A Reflection on the Nature of Success…

Last night I went to the Oh Really Gallery closing party and it led me to reflect on the nature of success.

The closing of Oh Really represents the end of a Newtown street art institution, and the atmosphere was jovial. I found myself compelled to congratulate one of the gallery directors on his great success. Five years previous I had met him when he was self publishing a small zine called ‘Oh Really‘. At the time I was serving on the advisory committee for a co-work space called Square One (now known as Enterprise Hub). Oh Really Magazine had made the big move from the bedroom to the arts/media space in the city. This was soon outgrown and studio eventually became gallery. The rest is history. Fast forward 5 years to 2011 and we are at the closing party for Oh Really Gallery, which has hosted hundreds of street artist exhibitions, culture jams and events, with thousands of people passing through the doors.

Surely to start with and idea, play with it, and take it into an ambitious direction takes great courage. To then nurture and develop it until it flourishes, blooms and then to end it gracefully is the epitome of success. The artists who ran the space will now have the opportunity to explore other things, and perhaps have other beautiful successes.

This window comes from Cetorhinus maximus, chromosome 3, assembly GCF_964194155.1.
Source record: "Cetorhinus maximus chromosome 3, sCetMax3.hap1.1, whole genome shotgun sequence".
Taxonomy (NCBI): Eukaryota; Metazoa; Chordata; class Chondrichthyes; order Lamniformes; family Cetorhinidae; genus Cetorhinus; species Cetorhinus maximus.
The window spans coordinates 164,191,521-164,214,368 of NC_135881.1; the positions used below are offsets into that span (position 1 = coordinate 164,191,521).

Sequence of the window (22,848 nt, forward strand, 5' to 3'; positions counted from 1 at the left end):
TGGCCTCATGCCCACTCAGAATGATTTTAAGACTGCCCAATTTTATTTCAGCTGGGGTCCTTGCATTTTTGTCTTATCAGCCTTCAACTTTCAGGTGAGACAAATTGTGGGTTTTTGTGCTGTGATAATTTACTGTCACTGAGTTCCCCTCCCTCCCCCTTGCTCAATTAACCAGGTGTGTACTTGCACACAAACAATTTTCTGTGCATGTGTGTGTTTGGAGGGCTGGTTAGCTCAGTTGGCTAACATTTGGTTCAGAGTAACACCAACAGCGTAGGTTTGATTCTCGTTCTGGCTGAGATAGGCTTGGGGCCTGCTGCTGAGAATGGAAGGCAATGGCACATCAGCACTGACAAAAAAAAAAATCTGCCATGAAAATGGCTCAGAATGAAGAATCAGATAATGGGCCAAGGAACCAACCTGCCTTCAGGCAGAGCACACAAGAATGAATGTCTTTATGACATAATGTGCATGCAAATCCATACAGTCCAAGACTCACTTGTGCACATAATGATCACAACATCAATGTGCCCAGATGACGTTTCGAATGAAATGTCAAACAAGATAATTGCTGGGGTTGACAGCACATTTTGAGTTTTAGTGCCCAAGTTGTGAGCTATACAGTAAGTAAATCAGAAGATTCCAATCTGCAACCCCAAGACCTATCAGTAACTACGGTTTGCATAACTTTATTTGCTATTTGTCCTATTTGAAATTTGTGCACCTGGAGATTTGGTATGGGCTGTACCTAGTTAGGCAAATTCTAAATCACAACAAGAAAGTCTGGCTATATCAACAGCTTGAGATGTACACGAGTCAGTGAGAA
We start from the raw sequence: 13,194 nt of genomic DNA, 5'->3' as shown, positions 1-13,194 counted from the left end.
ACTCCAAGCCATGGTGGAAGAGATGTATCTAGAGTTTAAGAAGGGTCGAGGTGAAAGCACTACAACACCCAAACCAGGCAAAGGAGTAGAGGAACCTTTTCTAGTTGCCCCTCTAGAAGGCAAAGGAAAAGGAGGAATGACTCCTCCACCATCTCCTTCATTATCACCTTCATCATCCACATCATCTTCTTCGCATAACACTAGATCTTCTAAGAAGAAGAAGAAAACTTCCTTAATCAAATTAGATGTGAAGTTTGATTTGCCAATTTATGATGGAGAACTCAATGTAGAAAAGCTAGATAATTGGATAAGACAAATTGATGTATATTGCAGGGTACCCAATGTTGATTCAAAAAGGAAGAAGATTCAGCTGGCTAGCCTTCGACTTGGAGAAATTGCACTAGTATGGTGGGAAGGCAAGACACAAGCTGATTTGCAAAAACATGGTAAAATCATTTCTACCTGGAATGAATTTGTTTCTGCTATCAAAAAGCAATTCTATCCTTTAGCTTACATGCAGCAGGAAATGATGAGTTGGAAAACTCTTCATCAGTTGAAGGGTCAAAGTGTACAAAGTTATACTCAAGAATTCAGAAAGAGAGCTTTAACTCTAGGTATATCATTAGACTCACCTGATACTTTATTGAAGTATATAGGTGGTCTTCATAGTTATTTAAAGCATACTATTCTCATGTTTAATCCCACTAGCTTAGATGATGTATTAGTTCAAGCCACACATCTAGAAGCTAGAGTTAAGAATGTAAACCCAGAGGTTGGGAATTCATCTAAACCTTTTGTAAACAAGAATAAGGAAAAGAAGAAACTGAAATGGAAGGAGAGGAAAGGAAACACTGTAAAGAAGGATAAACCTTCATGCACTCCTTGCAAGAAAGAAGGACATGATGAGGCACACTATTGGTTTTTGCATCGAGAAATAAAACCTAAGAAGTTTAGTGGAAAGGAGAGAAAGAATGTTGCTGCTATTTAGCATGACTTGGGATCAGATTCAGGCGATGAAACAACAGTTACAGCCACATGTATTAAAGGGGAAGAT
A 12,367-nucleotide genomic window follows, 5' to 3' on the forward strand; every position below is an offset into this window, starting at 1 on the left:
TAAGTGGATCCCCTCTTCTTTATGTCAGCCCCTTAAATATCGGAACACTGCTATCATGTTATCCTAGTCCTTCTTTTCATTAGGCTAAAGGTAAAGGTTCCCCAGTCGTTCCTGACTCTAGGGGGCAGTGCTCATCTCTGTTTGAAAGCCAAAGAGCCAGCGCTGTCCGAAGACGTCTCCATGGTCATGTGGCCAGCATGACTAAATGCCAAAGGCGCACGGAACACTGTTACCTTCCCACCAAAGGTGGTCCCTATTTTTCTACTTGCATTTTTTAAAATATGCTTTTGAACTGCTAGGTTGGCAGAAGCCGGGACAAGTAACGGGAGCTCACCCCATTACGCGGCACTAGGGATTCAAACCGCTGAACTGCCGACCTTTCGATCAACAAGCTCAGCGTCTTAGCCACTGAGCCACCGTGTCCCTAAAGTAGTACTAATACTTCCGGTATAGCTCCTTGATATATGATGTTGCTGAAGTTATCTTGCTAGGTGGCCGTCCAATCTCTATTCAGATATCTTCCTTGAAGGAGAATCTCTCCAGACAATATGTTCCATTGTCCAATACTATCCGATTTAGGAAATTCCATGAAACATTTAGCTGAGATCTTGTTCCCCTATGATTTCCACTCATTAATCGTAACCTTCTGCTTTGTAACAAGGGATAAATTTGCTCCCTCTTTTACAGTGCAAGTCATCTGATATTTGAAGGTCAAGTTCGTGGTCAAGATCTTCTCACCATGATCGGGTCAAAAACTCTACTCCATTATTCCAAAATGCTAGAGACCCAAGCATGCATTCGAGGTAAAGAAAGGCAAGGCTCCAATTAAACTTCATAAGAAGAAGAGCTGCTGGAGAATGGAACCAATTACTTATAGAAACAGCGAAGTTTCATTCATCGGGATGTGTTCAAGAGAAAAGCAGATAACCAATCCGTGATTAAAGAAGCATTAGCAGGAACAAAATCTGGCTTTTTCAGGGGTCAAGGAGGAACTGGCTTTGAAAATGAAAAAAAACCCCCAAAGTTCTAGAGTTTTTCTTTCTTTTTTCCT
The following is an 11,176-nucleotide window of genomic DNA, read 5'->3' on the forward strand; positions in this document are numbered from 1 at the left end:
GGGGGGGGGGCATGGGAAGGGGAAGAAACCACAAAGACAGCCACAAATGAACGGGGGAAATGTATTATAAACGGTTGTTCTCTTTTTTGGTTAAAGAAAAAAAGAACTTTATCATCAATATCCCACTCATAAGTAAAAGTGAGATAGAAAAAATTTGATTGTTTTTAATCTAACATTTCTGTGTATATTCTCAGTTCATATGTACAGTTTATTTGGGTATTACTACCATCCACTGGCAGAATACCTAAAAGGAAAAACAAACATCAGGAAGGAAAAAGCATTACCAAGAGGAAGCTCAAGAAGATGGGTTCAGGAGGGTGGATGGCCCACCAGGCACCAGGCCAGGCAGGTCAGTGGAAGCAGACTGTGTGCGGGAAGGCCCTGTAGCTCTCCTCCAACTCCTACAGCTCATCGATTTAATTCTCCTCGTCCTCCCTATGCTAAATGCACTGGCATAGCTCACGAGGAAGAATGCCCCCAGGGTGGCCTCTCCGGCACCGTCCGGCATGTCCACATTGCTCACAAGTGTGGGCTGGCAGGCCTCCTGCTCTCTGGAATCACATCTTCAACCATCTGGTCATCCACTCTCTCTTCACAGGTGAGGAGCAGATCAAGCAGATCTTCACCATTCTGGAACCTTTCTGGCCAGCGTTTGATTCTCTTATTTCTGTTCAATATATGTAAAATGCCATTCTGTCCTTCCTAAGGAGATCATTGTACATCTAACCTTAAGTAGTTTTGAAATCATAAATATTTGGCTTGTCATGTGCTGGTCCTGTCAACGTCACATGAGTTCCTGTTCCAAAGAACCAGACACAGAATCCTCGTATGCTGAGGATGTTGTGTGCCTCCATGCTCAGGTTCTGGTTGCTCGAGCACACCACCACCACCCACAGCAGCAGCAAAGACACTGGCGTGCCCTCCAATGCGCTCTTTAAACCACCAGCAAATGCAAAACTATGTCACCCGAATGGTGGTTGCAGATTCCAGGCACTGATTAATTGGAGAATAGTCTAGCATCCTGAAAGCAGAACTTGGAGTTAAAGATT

When writing a grant application you will often be called upon to prescribe ‘measures of success’. Success is not always financial but can still be tangible and real. To establish a recognisable brand is an achievement. To learn new skills and build your own goodwill is precious and transferable. To have ownership over creating something bigger than yourself is worthy of pride. To make even one person smile or think is an achievement in itself.

So what is the moral of this story? I am forever beating myself up for being a dabbler, always starting things but never continuing them indefinitely. If only I could choose one activity, do it for 20 years and I could finally have an area of expertise! (I say to myself) But to follow a project through to its natural conclusion and then move on to the next challenge is true success.


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